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Details of Grant 

EPSRC Reference: EP/P022138/1
Title: EPSRC Flagship Software - BioSimSpace: A shared space for the community development of biomolecular simulation workflows
Principal Investigator: Michel, Dr J
Other Investigators:
Laughton, Professor C Gervasio, Professor F Woods, Dr CJ
Mulholland, Professor AJ
Researcher Co-Investigators:
Dr ASJ Mey
Project Partners:
Cresset BioMolecular Discovery Ltd Drug Design Data Resource Evotec (UK) Ltd
Memorial Sloan- Kettering Cancer Centre Molecular Science Software Institute Syngenta
University of Colorado at Boulder
Department: Sch of Chemistry
Organisation: University of Edinburgh
Scheme: Standard Research
Starts: 07 August 2017 Ends: 06 February 2020 Value (£): 523,963
EPSRC Research Topic Classifications:
EPSRC Industrial Sector Classifications:
Related Grants:
Panel History:
Panel DatePanel NameOutcome
24 Jan 2017 Software Infrastructure 24 January 2017 Announced
Summary on Grant Application Form
Biomolecular simulation is a fast growing area, making increasingly important contributions to structural biology and pharmaceutical research. Simulations contribute to drug development (e.g. in structure-based drug design and predictions of metabolism), design of biomimetic catalysts, and in understanding the molecular basis of disease and drug resistance.

CCP-BioSim (ccpbiosim.ac.uk) was established in 2011 with support from EPSRC to strengthen molecular simulations at the life/sciences interface, and develop links with academia/industry. CCP-BioSim led in 2013 a successful EPSRC bid for a High-end Computing consortium in Biomolecular simulation, HECBioSim (hecbiosim.ac.uk). HEC-BioSim works to bring high-performance computing to a wider community of experimentalists and to engage physical scientists in biological applications. CCP-/HECBioSim regularly organize training workshops and provide a framework for networking and collaboration. We also work to develop and apply advanced methods, and engage with international activities (e.g. NSF, CECAM, NIH etc.). We actively engage with structural and chemical biologists and industrial researchers through collaboration, dissemination and application of software, and invitations to conferences and workshops.

We actively collaborate with other CCPs via joint workshops and conferences. We actively support community software development and have released software to make biomolecular simulations more accessible to diverse communities.

Our field benefits from continuous advances in HPC and chemical physics (e.g. multiscale modelling, 2013 Nobel Prize in Chemistry). Our techniques have reached a stage where we now aim to comprehensively transform the science of molecular design. Pharmaceutical companies continuously seek to design new drugs to treat e.g. antibacterial infections or cancers. Agrochemical companies continuously seek new chemicals to treat pests, supporting agricultural growth to secure food for our population. Biomolecular design is a complex multi-objective optimization problem. To make significant headways our field is increasingly combining multiple software packages into workflows. This departs from the historical paradigm of our field, where research problems were tackled with one or a few techniques at a time. Our community lacks software to easily assemble our tools into robust, scalable and comprehensive workflows needed to address the science of molecular design.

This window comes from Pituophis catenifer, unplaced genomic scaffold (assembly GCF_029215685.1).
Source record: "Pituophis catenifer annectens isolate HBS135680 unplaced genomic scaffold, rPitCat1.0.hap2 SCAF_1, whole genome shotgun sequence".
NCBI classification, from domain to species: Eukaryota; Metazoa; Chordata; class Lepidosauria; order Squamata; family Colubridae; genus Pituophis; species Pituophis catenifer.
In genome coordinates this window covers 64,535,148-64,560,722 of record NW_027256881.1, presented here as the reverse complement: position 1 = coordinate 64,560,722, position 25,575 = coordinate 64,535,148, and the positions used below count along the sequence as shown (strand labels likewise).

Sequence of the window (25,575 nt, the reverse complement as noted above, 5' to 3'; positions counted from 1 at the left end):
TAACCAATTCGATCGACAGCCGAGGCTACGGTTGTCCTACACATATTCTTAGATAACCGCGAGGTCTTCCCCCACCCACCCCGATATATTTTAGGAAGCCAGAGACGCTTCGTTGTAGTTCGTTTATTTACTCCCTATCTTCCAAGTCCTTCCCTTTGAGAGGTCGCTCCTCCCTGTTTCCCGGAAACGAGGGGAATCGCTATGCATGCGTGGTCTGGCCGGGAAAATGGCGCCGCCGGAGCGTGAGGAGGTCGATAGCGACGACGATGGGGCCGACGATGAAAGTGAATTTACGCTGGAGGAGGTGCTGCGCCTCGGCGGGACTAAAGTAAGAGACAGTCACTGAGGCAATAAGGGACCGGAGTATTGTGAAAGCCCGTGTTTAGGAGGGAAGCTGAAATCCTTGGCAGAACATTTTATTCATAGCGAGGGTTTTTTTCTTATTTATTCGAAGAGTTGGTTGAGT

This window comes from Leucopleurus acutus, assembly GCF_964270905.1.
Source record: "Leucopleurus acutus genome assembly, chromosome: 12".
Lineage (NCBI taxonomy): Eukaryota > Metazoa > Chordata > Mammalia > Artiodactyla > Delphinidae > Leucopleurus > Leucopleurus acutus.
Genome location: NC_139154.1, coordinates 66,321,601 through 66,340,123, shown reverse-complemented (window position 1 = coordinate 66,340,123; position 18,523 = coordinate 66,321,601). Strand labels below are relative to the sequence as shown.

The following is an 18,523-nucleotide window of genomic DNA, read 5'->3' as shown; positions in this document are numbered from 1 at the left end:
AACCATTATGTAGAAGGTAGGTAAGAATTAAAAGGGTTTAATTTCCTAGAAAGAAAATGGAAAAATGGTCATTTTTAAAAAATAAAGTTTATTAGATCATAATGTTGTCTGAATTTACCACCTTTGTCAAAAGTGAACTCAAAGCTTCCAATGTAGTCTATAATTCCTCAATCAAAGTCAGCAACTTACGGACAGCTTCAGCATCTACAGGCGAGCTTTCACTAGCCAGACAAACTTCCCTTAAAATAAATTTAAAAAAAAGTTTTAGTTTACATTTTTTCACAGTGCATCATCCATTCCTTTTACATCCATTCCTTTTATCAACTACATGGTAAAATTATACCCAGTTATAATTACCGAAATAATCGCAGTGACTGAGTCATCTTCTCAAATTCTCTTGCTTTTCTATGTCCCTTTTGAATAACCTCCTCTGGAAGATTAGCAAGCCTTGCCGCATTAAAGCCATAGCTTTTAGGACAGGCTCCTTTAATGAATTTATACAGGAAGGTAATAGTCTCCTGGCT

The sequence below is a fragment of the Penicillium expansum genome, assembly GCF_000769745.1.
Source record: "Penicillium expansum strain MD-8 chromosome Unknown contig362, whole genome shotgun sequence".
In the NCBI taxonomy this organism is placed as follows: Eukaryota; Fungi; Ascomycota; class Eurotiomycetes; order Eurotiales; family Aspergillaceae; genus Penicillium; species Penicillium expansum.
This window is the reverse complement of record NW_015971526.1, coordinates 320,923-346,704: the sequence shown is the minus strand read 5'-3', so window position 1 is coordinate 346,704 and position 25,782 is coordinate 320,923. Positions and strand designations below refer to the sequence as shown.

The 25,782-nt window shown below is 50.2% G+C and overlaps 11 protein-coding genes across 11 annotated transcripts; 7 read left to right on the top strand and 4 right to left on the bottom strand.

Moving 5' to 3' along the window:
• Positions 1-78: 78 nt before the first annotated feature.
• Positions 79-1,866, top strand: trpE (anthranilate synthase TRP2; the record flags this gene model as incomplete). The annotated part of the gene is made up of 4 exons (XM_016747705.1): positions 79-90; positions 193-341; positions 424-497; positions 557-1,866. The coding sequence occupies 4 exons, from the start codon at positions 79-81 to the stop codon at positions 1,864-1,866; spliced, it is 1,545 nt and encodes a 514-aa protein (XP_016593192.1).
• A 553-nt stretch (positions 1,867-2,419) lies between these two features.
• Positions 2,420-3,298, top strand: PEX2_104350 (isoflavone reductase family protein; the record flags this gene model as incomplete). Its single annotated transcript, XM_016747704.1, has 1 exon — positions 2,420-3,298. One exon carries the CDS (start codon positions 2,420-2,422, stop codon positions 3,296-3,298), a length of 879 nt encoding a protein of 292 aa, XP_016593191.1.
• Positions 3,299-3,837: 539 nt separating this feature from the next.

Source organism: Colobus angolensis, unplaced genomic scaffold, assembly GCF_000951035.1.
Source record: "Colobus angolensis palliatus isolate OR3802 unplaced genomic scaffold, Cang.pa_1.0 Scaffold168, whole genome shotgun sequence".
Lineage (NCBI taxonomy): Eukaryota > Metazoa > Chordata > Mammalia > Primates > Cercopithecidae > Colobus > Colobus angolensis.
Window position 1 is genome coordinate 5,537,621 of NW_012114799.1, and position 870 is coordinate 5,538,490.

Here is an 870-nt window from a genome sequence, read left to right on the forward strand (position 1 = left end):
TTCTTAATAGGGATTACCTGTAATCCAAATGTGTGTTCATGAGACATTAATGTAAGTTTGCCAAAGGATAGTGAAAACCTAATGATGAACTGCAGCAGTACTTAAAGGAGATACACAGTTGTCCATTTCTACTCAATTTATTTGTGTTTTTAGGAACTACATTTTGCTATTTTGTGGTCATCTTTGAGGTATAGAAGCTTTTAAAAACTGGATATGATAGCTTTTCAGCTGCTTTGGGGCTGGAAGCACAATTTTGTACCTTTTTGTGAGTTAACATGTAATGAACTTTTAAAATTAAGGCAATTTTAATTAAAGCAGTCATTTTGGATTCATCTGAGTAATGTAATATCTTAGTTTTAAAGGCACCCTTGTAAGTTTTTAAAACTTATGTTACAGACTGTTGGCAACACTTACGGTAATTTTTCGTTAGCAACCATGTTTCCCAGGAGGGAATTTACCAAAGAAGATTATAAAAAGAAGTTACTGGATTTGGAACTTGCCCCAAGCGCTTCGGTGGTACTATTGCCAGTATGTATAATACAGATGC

As a CCP-/HECBioSim flagship community software project, we propose to develop BioSimSpace. Our software will provide an interoperability layer to allow software packages from our communities to work together. Translation tools will ensure that outputs from one package can be easily used as inputs to another package. Importantly, BioSimSpace will enable components of a workflow to be written such that are independent of the underlying software application. This will allow workflow components to be mixed and matched into more complex workflows, and for those workflows to select applications that will be optimal for the underlying computer hardware. We will use BioSimSpace to validate new workflows that address the grand challenges of screening drugs for potency, binding pathways and kinetics.

By working with a commercial software vendor, we will make it easy to package BioSimSpace-based components so that they can be easily shared, installed and sold via a software marketplace. By working with a range of national and international industrial and academic partners, we will develop and apply BioSimSpace-based workflows to address molecular design problems faced by our community, and the pharmaceutical and agrochemical industries. By using supercomputers we will demonstrate how large BioSimSpace workflows help decrease the costs and time needed to design molecules for healthcare and industrial biotechnology applications.

Key Findings
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Potential use in non-academic contexts
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Date Materialised
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Organisation Website: http://www.ed.ac.uk